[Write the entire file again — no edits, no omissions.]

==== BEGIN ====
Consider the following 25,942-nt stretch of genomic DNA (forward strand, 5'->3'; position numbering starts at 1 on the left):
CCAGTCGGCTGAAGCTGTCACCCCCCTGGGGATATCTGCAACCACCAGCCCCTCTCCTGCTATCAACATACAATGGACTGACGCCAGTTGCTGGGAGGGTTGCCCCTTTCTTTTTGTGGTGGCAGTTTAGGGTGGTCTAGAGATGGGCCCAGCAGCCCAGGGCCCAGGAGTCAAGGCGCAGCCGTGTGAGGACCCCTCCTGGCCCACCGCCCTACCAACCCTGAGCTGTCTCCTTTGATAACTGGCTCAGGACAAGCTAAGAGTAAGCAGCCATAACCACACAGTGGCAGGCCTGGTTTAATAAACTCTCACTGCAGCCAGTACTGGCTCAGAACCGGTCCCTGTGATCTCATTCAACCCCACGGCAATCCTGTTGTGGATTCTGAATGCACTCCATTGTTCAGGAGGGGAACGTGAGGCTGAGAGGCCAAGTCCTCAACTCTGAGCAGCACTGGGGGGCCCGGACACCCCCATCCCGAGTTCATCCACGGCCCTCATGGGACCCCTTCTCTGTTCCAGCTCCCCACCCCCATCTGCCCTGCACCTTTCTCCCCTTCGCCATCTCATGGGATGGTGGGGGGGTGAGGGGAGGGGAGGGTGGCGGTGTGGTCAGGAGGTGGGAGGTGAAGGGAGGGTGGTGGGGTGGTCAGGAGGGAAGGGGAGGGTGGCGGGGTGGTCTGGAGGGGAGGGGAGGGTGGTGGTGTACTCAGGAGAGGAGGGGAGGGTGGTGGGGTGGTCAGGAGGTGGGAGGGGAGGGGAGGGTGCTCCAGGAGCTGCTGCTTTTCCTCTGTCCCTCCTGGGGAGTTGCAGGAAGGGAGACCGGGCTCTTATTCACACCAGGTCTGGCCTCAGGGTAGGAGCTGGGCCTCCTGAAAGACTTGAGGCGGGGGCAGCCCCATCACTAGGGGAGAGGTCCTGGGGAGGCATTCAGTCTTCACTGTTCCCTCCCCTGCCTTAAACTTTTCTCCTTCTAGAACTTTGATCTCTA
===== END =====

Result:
Consider the following 25,942-nt stretch of genomic DNA (forward strand, 5'->3'; position numbering starts at 1 on the left):
CCAGTCGGCTGAAGCTGTCACCCCCCTGGGGATATCTGCAACCACCAGCCCCTCTCCTGCTATCAACATACAATGGACTGACGCCAGTTGCTGGGAGGGTTGCCCCTTTCTTTTTGTGGTGGCAGTTTAGGGTGGTCTAGAGATGGGCCCAGCAGCCCAGGGCCCAGGAGTCAAGGCGCAGCCGTGTGAGGACCCCTCCTGGCCCACCGCCCTACCAACCCTGAGCTGTCTCCTTTGATAACTGGCTCAGGACAAGCTAAGAGTAAGCAGCCATAACCACACAGTGGCAGGCCTGGTTTAATAAACTCTCACTGCAGCCAGTACTGGCTCAGAACCGGTCCCTGTGATCTCATTCAACCCCACGGCAATCCTGTTGTGGATTCTGAATGCACTCCATTGTTCAGGAGGGGAACGTGAGGCTGAGAGGCCAAGTCCTCAACTCTGAGCAGCACTGGGGGGCCCGGACACCCCCATCCCGAGTTCATCCACGGCCCTCATGGGACCCCTTCTCTGTTCCAGCTCCCCACCCCCATCTGCCCTGCACCTTTCTCCCCTTCGCCATCTCATGGGATGGTGGGGGGGTGAGGGGAGGGGAGGGTGGCGGTGTGGTCAGGAGGTGGGAGGTGAAGGGAGGGTGGTGGGGTGGTCAGGAGGGAAGGGGAGGGTGGCGGGGTGGTCTGGAGGGGAGGGGAGGGTGGTGGTGTACTCAGGAGAGGAGGGGAGGGTGGTGGGGTGGTCAGGAGGTGGGAGGGGAGGGGAGGGTGCTCCAGGAGCTGCTGCTTTTCCTCTGTCCCTCCTGGGGAGTTGCAGGAAGGGAGACCGGGCTCTTATTCACACCAGGTCTGGCCTCAGGGTAGGAGCTGGGCCTCCTGAAAGACTTGAGGCGGGGGCAGCCCCATCACTAGGGGAGAGGTCCTGGGGAGGCATTCAGTCTTCACTGTTCCCTCCCCTGCCTTAAACTTTTCTCCTTCTAGAACTTTGATCTCTA